I was recently asked if it is a good idea to hold your abdomen in all the time; surely this would strengthen the abdominal muscles. It may seem reasonable to practise the abs by keeping them contracted all the time, but how true and desirable is that really? Are you doing yourself a favour or could it have negative effects on your wellbeing? While not denying the importance of strong abdominal muscles, this blog examines the problematic results of chronically held abs for your health, and what you can do instead.
Tight muscles are weak muscles
Firstly, chronically contracted muscles are not strong and toned but weak. When muscles are healthy and strong, they can contract and release. Would you strengthen arm muscles by holding a heavy bag up continuously? Your arm and shoulder would soon tire and strain. Chronically contracted muscles become tight and weak, whether this is due to overwork of these muscles or mental stress that makes you hold certain muscles (shoulders are a classic example).
For the abdominal muscles to strengthen it is important they can relax between contractions. This stimulates the circulation of nutrients through the muscles and the removal of waste products. So it does not mean you just let your stomach relax all the time, but allow it to move freely with the breath, so the abs gently engage with every exhalation and relax with the inhalation. You can occasionally make this into a more strengthening exercise by exaggerating the contraction when you exhale, and be sure to relax the belly when you inhale. It is easiest to find this abdominal movement when you are lying down, as explained and demonstrated in the first, free session of my abdominal exercises video.
Problem for the pelvic floor
When the abdomen is chronically contracted, the pelvic floor muscles are also in a state of chronic contraction, which again means that although tight and rigid, they will not be strong. When weak, this structure of muscles that supports the weight of the pelvic organs may not be able to hold the downward pressure, weaken even more and with age cause problems such as incontinence and prolapse.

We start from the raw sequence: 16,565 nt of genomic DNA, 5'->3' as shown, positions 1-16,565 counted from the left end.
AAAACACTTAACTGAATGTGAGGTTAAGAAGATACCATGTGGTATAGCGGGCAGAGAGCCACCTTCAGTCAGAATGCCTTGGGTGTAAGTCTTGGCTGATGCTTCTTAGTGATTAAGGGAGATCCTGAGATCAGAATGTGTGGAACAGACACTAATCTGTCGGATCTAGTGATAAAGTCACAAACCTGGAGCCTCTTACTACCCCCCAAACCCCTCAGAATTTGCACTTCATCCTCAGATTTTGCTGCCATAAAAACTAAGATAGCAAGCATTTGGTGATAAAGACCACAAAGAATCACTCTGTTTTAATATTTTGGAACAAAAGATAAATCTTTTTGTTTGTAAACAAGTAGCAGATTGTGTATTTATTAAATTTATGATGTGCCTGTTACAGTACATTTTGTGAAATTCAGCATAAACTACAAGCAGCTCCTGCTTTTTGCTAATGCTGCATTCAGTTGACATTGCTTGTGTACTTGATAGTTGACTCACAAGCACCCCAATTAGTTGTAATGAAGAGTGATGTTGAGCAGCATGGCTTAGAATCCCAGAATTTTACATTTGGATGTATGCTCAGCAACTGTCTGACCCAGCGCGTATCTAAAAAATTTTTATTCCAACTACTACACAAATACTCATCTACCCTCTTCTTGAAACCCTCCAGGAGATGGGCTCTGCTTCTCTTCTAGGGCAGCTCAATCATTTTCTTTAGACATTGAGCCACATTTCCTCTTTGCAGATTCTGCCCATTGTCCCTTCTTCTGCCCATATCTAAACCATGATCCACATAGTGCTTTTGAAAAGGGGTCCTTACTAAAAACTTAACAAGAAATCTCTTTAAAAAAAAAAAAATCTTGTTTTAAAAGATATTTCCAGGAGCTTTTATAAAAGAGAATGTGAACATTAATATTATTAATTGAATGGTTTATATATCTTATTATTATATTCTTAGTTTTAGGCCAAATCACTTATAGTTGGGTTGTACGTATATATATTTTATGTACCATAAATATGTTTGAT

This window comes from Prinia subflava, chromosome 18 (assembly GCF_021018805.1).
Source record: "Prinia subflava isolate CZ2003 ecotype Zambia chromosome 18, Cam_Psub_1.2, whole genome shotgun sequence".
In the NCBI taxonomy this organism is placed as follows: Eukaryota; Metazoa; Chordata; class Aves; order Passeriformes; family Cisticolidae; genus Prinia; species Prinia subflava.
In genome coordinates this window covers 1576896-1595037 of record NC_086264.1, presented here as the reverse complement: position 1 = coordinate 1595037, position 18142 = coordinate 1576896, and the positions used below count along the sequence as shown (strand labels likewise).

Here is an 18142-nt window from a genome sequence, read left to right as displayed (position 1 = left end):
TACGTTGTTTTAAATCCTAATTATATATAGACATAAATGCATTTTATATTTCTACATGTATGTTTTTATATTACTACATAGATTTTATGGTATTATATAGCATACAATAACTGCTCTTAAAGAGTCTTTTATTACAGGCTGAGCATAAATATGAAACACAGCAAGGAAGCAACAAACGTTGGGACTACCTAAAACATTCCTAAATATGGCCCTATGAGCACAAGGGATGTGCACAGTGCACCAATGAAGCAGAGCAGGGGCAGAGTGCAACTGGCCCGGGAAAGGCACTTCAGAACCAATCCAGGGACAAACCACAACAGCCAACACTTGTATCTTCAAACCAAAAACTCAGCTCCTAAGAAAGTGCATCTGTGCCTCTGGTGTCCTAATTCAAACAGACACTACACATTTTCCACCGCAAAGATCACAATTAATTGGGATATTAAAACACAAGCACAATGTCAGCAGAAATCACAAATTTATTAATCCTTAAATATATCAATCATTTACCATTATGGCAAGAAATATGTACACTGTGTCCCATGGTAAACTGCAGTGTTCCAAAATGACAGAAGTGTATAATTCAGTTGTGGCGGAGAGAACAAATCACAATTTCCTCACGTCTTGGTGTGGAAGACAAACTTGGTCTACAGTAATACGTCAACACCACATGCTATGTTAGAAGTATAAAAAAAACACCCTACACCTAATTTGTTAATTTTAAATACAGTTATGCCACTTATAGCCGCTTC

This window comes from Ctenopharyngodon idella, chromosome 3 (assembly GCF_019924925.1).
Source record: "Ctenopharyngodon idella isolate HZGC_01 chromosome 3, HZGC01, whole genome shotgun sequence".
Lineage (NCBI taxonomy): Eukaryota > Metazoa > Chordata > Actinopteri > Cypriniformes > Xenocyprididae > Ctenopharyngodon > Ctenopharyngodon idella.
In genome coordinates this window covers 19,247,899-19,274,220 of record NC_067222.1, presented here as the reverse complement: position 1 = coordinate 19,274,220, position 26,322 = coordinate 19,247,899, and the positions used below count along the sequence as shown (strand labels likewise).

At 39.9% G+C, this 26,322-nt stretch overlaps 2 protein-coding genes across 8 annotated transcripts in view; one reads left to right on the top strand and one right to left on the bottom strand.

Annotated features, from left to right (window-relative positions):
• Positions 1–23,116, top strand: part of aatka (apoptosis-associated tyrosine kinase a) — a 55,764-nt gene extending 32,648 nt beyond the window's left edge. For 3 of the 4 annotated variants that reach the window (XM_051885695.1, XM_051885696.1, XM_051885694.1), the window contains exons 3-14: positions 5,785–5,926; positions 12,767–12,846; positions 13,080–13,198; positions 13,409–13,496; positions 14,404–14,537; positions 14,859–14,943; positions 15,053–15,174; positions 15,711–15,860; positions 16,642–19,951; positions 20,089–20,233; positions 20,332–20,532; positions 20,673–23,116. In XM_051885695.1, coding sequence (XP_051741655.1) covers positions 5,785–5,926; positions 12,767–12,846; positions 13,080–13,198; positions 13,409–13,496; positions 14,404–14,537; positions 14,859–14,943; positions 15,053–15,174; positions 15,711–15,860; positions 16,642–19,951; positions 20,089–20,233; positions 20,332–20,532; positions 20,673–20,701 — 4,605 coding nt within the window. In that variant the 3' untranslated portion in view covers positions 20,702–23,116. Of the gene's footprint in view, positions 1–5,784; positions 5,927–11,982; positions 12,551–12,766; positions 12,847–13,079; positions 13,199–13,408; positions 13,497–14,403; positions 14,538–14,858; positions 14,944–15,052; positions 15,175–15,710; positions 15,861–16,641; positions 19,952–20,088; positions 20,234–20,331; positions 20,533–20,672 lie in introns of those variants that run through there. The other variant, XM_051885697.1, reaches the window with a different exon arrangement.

Problem for the diaphragm
Chronically held abdominal muscles leave no space for the diaphragm to move. The importance of a freely moving diaphragm for our wellbeing cannot be stressed enough. The diaphragm is a big dome-like structure dividing the upper and lower part of the trunk. It descends and broadens during inhalation, causing the belly to widen and expand outward, and it ascends back up into the chest, drawing the abdomen in and slightly upwards with the inhalation. As it moves it massages and has a positive impact on the abdominal organs below and the heart above.
When the diaphragm moves freely, it enables abdominal breathing, a deeper and calming way to breathe. The first session of my video guides you to find this relaxed abdominal breathing. It is very useful to master this skill as you can consciously focus on abdominal breathing to calm your mind in a stressful situation. If the diaphragm has become rigid, due to stress or tightly held abdominal muscles, the resulting superficial breathing in the top of the lungs leads to anxiety and even more stress.
When the movement of the diaphragm is restricted, our breathing mechanism has to rely on the work of minor respiratory muscles, which is less efficient, requires more effort and results in shallower breathing. Not only is it a waste of energy, but it also has a negative impact on the nervous system.
What about the back?
A rigid diaphragm causes other structures in the body to tighten, such as the throat and the back muscles. It is true that strong abs will stabilise the spine but when chronically contracted, they increase the tension and tightness of the lower back muscles. The diaphragm attaches along the front of the lumbar vertebrae, so its movement affects the spine. Free breathing provides a constant, healthy movement for the spine that encourages space between the vertebrae. This is essential for the health of our back.
So in short, even if you are interested in developing a 6-pack, definitely avoid holding the abdomen in all the time. If you want to strengthen the abdominal muscles, instead of holding them all the time, it is much more effective (and doable) to occasionally include a few minutes of “exaggerated abdominal breathing” in your day: increase the contraction of the abs and pelvic floor when you breathe out, and relax them fully when you inhale.